This is a versatile soup in that you can use either chicken or pork sausage, vegetable or chicken stock. You can use as much or as little pasta as you like or leave it out entirely. Want more vegetables, add tomatoes, spinach or kale. Prepare this flavorful soup according to your family’s tastes and I think there will be smiles all around the table.

Italian Sausage And Pasta Soup

Italian Lentil, Sausage And Pasta Soup

Italian Lentil, Sausage and Pasta Soup

Serves 2 – 4 as a main course, adjust the recipe accordingly.

  • 1 Tbsp. olive oil plus extra for drizzling
  • 8 oz (about 2 links) Italian sausage, pork, turkey or chicken, casings removed
  • 1 small onion, chopped
  • 1 large carrot, peeled and diced
  • 1 stalk of celery, diced
  • 2 – 3 garlic cloves, minced
  • 3/4 c. lentils (I used French green because they hold their shape) sorted and rinsed
  • 1 Tbsp. tomato paste
  • 1/2 c. white wine
  • 1 c. water (if needed)
  • 4 c. stock, chicken or vegetable
  • 2 – 3 sprigs fresh thyme
  • 1/2 tsp. chopped fresh rosemary
  • 1 bay leaf
  • salt and pepper, to taste
  • 1/4 c. small tube pasta such as ditalini*
  • a pinch of crushed red pepper flakes (optional)

Sauté the sausage in 1 tablespoon of oil in a pot over medium heat, breaking up the meat into pieces, until brown. Add the carrots, celery and onions and cook until the onion is translucent. Add the garlic, herbs, bay leaf and tomato paste, stir well and cook about 1 minute. Add the lentils and mix to coat. Add the wine and scrape up the brown bits on the bottom of the pot. Add in the stock and bring to boil, reduce heat to low and simmer covered, with the lid slightly ajar, until lentils are almost tender, about 20 minutes. Season with the salt, pepper and crushed red pepper, if using. Stir in the pasta and continue to cook until the pasta is done, about 10 minutes. The pasta will absorb some of the stock so ff the soup gets too thick, you can add some water. Remove the bay leaf and thyme sprigs before serving. Ladle the soup into bowls and drizzle with a little extra virgin olive oil, if desired. Serve with freshly grated Pecorino Romano or Parmesan cheese.

*If you plan to eat the soup over several days, cook the pasta separately. Add the pasta before serving so that it doesn’t overcook.


This is a complete meal in a bowl but if you want, a green salad and a piece of crusty bread would be a nice addition. A good glass of Tuscan red wine would be great as well. The next time you think about making soup for dinner, try this hearty Italian lentil, sausage and pasta soup. I know your family will enjoy it even if they may not realize that it is also a meal that is good for them.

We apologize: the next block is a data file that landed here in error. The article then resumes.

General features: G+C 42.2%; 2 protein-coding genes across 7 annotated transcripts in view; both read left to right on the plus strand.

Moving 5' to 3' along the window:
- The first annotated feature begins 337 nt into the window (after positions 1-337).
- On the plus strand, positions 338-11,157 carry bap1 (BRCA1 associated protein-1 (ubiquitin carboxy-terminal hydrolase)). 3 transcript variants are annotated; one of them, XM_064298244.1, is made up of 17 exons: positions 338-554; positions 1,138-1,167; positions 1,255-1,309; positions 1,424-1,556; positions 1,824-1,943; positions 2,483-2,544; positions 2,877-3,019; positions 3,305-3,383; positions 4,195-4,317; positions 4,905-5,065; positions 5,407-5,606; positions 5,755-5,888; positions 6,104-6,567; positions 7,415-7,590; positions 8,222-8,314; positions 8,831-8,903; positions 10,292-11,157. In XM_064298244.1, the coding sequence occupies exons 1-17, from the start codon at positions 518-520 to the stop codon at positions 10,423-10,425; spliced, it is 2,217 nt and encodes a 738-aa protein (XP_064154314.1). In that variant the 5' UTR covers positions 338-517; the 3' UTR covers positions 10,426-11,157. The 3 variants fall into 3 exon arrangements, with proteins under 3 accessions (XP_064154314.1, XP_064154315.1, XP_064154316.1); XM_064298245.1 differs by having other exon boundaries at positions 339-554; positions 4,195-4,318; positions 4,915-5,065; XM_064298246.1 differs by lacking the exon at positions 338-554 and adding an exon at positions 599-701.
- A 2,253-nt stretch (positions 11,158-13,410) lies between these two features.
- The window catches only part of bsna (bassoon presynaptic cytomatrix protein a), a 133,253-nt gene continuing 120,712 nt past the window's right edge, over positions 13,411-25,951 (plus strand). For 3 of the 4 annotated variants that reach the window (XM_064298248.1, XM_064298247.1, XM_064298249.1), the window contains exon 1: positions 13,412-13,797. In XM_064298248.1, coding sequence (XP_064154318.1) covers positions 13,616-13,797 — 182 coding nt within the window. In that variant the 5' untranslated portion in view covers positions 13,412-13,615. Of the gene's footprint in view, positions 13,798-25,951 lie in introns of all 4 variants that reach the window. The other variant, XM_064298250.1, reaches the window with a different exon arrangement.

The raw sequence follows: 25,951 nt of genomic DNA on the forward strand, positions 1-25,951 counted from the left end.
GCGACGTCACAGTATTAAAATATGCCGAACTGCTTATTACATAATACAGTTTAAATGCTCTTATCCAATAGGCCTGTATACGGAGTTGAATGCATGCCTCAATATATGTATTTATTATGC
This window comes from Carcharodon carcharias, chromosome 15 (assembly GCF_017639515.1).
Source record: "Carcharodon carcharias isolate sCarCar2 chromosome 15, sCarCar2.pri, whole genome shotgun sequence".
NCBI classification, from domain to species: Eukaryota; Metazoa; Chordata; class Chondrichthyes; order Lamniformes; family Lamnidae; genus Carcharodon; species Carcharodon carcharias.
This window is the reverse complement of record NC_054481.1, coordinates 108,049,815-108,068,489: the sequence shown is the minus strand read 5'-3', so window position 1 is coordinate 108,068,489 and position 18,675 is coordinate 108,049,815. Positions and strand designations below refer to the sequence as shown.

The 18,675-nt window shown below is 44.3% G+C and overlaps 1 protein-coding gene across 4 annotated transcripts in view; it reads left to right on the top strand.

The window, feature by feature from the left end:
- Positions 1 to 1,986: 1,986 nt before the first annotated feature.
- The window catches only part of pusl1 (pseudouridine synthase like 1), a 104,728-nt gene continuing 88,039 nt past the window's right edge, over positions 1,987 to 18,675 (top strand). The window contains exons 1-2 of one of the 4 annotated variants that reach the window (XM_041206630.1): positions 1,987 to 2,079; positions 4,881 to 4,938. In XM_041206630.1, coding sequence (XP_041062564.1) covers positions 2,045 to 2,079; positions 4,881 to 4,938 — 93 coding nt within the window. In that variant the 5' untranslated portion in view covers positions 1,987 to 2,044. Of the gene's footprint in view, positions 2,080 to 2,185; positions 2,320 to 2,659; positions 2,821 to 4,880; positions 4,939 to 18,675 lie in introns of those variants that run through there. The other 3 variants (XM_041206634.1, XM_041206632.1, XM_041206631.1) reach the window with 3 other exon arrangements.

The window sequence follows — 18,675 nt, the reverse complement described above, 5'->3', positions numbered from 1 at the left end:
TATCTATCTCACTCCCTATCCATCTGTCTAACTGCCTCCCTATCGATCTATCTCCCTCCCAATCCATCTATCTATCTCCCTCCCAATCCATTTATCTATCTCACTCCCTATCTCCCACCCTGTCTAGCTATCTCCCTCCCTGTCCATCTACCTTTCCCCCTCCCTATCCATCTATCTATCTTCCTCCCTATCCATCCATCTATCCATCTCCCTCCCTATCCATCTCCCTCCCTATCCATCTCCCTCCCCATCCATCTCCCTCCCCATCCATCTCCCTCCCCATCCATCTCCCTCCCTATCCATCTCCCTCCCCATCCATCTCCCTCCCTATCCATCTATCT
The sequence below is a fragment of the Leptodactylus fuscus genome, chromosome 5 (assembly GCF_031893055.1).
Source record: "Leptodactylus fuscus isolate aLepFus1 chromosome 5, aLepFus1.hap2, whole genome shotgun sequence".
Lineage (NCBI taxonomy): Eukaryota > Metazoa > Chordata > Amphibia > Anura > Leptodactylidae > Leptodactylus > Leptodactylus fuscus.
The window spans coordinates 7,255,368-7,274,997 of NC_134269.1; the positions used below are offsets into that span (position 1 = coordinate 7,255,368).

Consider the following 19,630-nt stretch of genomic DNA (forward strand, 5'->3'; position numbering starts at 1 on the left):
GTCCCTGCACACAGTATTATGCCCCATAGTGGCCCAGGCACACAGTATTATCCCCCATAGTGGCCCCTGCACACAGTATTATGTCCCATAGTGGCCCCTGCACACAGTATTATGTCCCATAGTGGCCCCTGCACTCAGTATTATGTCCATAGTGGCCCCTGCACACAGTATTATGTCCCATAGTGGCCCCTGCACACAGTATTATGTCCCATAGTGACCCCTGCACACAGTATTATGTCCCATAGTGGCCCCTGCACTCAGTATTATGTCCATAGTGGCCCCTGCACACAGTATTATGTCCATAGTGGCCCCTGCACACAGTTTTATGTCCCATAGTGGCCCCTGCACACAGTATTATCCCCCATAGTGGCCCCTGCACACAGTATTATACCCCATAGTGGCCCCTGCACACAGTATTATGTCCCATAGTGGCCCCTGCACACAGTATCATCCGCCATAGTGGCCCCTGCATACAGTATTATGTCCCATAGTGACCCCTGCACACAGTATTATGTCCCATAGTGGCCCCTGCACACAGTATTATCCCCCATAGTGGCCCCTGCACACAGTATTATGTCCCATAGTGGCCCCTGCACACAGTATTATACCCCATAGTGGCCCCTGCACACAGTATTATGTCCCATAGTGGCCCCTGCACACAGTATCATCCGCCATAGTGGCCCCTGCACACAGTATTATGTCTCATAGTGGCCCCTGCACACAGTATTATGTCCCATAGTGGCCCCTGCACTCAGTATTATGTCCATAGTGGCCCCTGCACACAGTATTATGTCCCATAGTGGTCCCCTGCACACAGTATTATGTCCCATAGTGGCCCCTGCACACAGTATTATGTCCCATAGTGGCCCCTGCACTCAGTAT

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Pork Cordon Bleu

Pork Cordon Bleu, a golden panfried pork cutlet filled with flavorful smoked ham and melting cheese may sound fancy but it is really just a stuffed and rolled schnitzel, perfect to serve your family during the week or your friends for an Octoberfest party.

Pork Cordon Bleu

Pork Cordon Bleu With Lingonberry Preserves And Roasted Asparagus

While the original Cordon Bleu may call for veal, pork seems to be equally popular, especially in Europe. I saw it on menus in all three countries that my husband and I visited this year…France, Germany and Austria. If you follow Back Road Journal, you know that my husband enjoys cooking as much as I do and this is one of his specialties that I’m sharing with you.

Pork Cordon Bleu

Serves two, adjust the recipe according

  • 2 thin boneless pork loin chops
  • 2 slices Black Forest ham
  • 3 slices Münster, Gruyère or Emmentaler cheese  (I personally like Münster as it melts well but doesn’t seep out during the cooking process)
  • 1 – 2 Tbsp. Dijon mustard
  • salt, pepper, onion powder and garlic powder to taste
  • 1 egg, beaten well
  • 3 – 4 Tbsp. flour
  • 1/2 c. Panko breadcrumbs, more or less*
  • 1/2 c. fine dry breadcrumbs, more or less*
  • 1/4 c. olive oil, depending on the size of the sauté pan
  • 3 Tbsp. butter

Lingonberry (European cranberry) preserves to serve on the side, (optional)

*I like the crunch that the Panko breadcrumbs add to the recipe but you can just use one cup of fine dry breadcrumbs if you wish.

Cover the pork with plastic wrap and gently pound to 1/4 inch thick. Unwrap and season one side with salt, pepper, onion powder and garlic powder then spread with a light coating of mustard. Place a slice of ham on top of the mustard coating and top with cheese (it will take about 1 and 1/2 slices to cover each) and then roll up tightly.

Place the flour, beaten egg and the mixed breadcrumbs in three separate bowls. Dredge the pork rolls in the flour, shaking off the excess. Dip into the beaten egg then roll in the breadcrumb mixture, pressing the crumbs so they stick.

Heat the olive oil and butter in a sauté pan over moderate heat. The oil should be hot enough to brown the meat in about 3 minutes but not so hot that it burns the crust. Sauté the rolls, starting seam side down, on all sides until lightly browned (about a minute on each side). Place on a rack in a baking sheet and bake at 350 degrees for 12 to 15 minutes until golden brown and cooked through. Remove from the oven and let rest 5 minutes before serving so the cheese doesn’t run out when sliced. Lingonberry preserves are a nice accomplishment to serve with the pork Cordon Bleu.


The pork schnitzel Cordon Bleu is a quick and easy meal to prepare and one that my husband and I enjoy often. We suggest you serve this juicy, tender and delicious pork recipe as a weekday meal as well as for your friends. A nice Grüner Veltliner or Riesling wine from Germany or Austria would be a good choice to go along with the crispy pork.